Chop House closes in Winston-Salem
WINSTON-SALEM, N.C. — Happy hour – and every other hour – is over for Twin City Chop House, one of Winston-Salem’s fine-dining restaurants.
The restaurant at 115 S. Main St. near City Hall has gone out of business, effective Sunday.
A sign on the restaurant’s doors said “we will no longer be open for business. We truly appreciate your patronage.” It said questions about the closing could be sent to info@tblinvestments.
The restaurant was one of four Chop Houses operated by Keith Hall, owner and president of the N.C. restaurant chain. Its signature steak and chops entrées ranged in price from $28 to $59 for dinner.
It opened in early 2001 on the first floor of City Hall South as an old-fashioned Chicago-style steakhouse with 218 seats. Its debut was cheered by civic and elected officials as a symbol of downtown’s economic turnaround.
Employees informed the Winston-Salem Journal on Friday that they had been told the restaurant was closing. They said 50 employees were affected.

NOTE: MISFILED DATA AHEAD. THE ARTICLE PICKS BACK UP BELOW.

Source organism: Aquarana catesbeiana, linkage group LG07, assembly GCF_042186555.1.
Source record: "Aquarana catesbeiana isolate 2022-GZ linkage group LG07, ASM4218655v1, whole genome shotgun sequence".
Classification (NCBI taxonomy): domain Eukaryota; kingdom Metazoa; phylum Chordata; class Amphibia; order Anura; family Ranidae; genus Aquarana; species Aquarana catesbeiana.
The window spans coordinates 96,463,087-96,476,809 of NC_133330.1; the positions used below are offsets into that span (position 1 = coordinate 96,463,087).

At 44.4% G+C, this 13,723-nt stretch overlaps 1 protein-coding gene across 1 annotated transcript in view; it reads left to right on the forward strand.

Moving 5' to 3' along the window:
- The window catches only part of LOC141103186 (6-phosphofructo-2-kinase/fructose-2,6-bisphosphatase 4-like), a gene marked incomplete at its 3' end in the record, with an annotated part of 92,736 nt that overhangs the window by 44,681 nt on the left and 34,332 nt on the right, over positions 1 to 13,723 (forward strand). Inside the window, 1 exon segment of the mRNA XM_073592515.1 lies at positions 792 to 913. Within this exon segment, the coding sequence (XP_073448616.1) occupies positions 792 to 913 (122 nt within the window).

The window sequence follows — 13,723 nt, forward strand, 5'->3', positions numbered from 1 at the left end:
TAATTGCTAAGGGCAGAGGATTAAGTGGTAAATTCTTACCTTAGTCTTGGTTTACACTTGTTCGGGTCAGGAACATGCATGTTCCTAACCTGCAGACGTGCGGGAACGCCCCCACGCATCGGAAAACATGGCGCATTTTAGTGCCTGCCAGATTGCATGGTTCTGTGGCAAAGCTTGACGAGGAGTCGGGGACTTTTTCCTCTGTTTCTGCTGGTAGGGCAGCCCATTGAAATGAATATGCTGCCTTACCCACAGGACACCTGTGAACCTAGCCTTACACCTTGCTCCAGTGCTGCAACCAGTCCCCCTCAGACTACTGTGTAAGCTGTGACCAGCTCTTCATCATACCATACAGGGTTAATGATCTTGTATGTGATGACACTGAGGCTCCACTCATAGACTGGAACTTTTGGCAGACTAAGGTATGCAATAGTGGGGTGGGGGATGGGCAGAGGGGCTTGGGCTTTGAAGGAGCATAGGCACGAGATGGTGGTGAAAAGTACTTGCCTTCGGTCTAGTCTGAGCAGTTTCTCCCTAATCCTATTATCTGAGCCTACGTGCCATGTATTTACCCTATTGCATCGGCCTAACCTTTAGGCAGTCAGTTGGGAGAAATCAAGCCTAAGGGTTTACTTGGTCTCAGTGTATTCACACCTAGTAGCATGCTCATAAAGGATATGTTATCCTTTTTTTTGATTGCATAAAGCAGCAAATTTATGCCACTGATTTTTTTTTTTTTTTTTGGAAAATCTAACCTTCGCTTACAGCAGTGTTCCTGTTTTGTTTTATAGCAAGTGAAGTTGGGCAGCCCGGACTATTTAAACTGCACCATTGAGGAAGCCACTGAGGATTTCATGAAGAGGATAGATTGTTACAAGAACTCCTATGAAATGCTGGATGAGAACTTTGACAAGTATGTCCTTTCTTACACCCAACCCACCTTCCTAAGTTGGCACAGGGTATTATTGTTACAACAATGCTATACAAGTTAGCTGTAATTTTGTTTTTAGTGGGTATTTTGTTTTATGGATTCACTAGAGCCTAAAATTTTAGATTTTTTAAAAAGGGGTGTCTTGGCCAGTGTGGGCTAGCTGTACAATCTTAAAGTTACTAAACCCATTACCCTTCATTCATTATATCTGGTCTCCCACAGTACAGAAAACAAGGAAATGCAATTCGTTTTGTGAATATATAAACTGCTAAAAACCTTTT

Neither Hall nor Stephen Butcher, the restaurant’s manager, could be reached for comment about the decision Friday or Monday. Christa Hahn, a spokeswoman for TBL Investments, said Tuesday the closing affected 30 employees.
Both the door signs and a voice message for the restaurant’s phone number said unused gift certificates could be redeemed at its restaurants in High Point, Raleigh and Wilmington.
The restaurant was considered as a destination choice for lunch and dinner because it was located several blocks away from the restaurant row sections of Fourth and Trade streets. It was nearby to workers at the financial hubs of BB&T Corp. and Wells Fargo & Co., as well as City Hall, the central part of Wake Forest Innovation Quarter and several law firms.
“The restaurant business is very competitive and I am sorry to hear about this downtown business closing its doors,” Jason Thiel, president of Downtown Winston-Salem Partnership Inc., said Monday.
“We have had strong restaurant growth in downtown over the past 10 years. As some restaurants close, we have typically had strong interest from other parties who are interested in taking over the space due to the existing restaurant infrastructure being already in place,” Thiel said.
Credit: Winston-Salem Journal